Tuesday, 21 February 2012

Run in the Woods

It was one of those crisp autumn afternoons. The trees were dying and the dead leaves crunched beneath our feet. We could even see our breath, which reminded me that even though the summer was gone, we were still alive. In spite of the trees the place was full of life. Dogs, on leads, barked at squirrels teasing them, hungry to be freed from their owners desperately trying to restrain them. Children's eyes peered through the windows of their classroom prisons and over the hedge-fence of the neighbouring school, equally hungry to be set free to run into the world. The birds had all the freedom. Serenading each other and dancing in the air, before returning to their branches and nests. The trees, decorated with vermilion tips, looked on fire, just waiting for the first snow of winter to extinguish them. It was still early in the afternoon but the sun had already begun to set. It hung low in the sky and although too weak to provide any warmth it was still bright enough to blind you. We walked with our backs to it and our shadows stretched far out in front of us. The gates behind us were once painted a dark green but were now chipped and rusted and the path before us was cracked, snaking across the gentle slope of grass before disappearing into the woods.

We had never walked through a park before and I couldn't understand why; it was full of beauty. She didn't care about that or the cold. I looked at her and she seemed bored. I thought to put my arm around her but hesitated and withdrew. I had caught a glimpse of venom in her eye and knew it was best to leave her be. She had clearly had enough of this outing and was probably going to take it out on me. An argument would ensue and the day's peace would be ruined. Instead she just started to laugh. She took in great lungful after great lungful of air and laughed. She sounded maniacal. She was. She started to tear at her clothes and temporarily blinded me by tossing her long faux-fur coat over my head. It was a sight I wish I hadn't missed. I pulled the jacket from over my eyes and dropped it to the floor; I would've been sour about it, but I could still see her broken hourglass body running away. Her pale flesh quickly turned pink from the cold. She just ran, naked. Those hips of hers wriggled like no other. She knew they drove guys wild and that's why she would shake them. She never lost it, even when she was running through a park with no clothes on. She was a creature of pure sexual chemistry.  She was just another wild animal running free. People started to stare but she paid them no mind. I didn't know what to do - I was excited but my inhibitions would never allow me to join her. I went to chase after her, but instead lit a cigarette. I didn't need the exercise. I was happy to watch her shrink into the distance. When she finally disappeared into the trees, I picked up her underwear, stuffed them into my pocket and walked home. I didn't want a pervert to find them. I would've taken the rest of her clothes, too, but I was lazy and I figured she could do with rescuing some decency if she ever decided to turn around and come back. I wasn't going to stand and wait around in a wind-bitten park for that. I knew she'd be knocking on my door as soon as she got cold.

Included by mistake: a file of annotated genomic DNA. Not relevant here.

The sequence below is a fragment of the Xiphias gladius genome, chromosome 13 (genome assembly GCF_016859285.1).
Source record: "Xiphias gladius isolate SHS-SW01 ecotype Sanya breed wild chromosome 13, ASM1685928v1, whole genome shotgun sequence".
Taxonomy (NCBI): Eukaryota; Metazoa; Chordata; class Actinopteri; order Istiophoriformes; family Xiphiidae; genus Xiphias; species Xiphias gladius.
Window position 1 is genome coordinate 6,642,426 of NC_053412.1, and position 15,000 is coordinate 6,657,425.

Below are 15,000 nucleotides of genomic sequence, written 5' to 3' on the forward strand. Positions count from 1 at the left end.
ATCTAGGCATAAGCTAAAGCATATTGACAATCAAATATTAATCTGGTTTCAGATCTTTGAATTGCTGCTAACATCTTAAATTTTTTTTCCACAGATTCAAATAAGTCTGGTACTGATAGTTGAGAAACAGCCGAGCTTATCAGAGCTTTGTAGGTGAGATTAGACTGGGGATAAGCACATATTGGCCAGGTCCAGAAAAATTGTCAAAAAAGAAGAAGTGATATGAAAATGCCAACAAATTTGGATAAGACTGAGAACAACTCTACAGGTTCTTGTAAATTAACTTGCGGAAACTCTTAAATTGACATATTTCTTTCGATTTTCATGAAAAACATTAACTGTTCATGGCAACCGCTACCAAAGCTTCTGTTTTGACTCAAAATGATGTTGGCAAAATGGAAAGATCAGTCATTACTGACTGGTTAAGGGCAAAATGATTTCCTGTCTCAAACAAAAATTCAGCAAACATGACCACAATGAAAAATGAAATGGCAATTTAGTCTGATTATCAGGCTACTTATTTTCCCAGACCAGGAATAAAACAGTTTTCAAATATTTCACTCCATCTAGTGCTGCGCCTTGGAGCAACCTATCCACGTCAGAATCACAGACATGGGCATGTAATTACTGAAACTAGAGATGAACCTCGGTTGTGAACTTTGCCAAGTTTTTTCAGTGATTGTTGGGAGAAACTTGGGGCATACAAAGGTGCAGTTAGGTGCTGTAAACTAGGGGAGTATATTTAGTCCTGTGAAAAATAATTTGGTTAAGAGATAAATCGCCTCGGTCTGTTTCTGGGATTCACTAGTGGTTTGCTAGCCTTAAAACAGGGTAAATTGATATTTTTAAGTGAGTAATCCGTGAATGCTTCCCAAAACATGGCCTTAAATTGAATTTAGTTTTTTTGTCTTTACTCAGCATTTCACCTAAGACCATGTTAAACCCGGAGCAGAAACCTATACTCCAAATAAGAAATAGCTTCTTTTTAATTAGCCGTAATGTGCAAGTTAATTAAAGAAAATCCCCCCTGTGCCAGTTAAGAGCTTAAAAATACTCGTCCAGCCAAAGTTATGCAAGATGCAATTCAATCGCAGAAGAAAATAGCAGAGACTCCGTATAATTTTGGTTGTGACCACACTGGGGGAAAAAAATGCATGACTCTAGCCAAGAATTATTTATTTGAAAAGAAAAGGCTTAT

Wednesday, 8 February 2012

Rum and Coke

If I wasn't asleep I didn't know how to spend my afternoons. There was a time when I'd drink the day away, but not anymore; I had my health to think about. I didn't like the idea of dying young. There was only one place I'd go when I was bored and couldn't sleep.

I'd wait anxiously for her to open the door. I could never be sure if she'd actually be in or even conscious enough to greet me, but I'd turn up anyway. She was unreliable, but I enjoyed her company and I had no better place to be.

She'd pull her front door open and stand there, staring blankly, with her hip cocked and a cigarette in her hand down by her side. Even when she was expecting me she wouldn't be dressed and she'd take no time to put on any make-up or do her hair. She had no need to and I didn't care. Her green eyes had flecks of brown, and when they locked on mine, she smiled. Her teeth were tobacco-stained but her eyes glowed and made her look almost beautiful.